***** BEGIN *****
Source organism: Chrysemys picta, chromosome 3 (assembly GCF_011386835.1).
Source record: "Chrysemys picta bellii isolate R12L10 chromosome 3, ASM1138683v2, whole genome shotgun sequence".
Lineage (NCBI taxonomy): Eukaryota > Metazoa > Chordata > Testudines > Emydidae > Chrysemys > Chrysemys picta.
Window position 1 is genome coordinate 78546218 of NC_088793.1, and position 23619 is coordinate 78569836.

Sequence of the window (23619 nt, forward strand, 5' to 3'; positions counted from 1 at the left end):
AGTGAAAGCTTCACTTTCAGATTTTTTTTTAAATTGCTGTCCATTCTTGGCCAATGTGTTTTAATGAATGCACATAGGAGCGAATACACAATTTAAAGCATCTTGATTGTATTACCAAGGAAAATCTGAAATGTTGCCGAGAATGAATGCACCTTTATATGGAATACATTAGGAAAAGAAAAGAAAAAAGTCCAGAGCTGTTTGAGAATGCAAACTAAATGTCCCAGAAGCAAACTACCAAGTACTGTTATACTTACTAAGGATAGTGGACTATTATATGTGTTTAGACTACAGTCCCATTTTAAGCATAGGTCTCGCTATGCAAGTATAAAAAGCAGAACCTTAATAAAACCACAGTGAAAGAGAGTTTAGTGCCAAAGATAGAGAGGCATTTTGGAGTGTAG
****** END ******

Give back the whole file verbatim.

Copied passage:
Source organism: Chrysemys picta, chromosome 3 (assembly GCF_011386835.1).
Source record: "Chrysemys picta bellii isolate R12L10 chromosome 3, ASM1138683v2, whole genome shotgun sequence".
Lineage (NCBI taxonomy): Eukaryota > Metazoa > Chordata > Testudines > Emydidae > Chrysemys > Chrysemys picta.
Window position 1 is genome coordinate 78546218 of NC_088793.1, and position 23619 is coordinate 78569836.

Sequence of the window (23619 nt, forward strand, 5' to 3'; positions counted from 1 at the left end):
AGTGAAAGCTTCACTTTCAGATTTTTTTTTAAATTGCTGTCCATTCTTGGCCAATGTGTTTTAATGAATGCACATAGGAGCGAATACACAATTTAAAGCATCTTGATTGTATTACCAAGGAAAATCTGAAATGTTGCCGAGAATGAATGCACCTTTATATGGAATACATTAGGAAAAGAAAAGAAAAAAGTCCAGAGCTGTTTGAGAATGCAAACTAAATGTCCCAGAAGCAAACTACCAAGTACTGTTATACTTACTAAGGATAGTGGACTATTATATGTGTTTAGACTACAGTCCCATTTTAAGCATAGGTCTCGCTATGCAAGTATAAAAAGCAGAACCTTAATAAAACCACAGTGAAAGAGAGTTTAGTGCCAAAGATAGAGAGGCATTTTGGAGTGTAG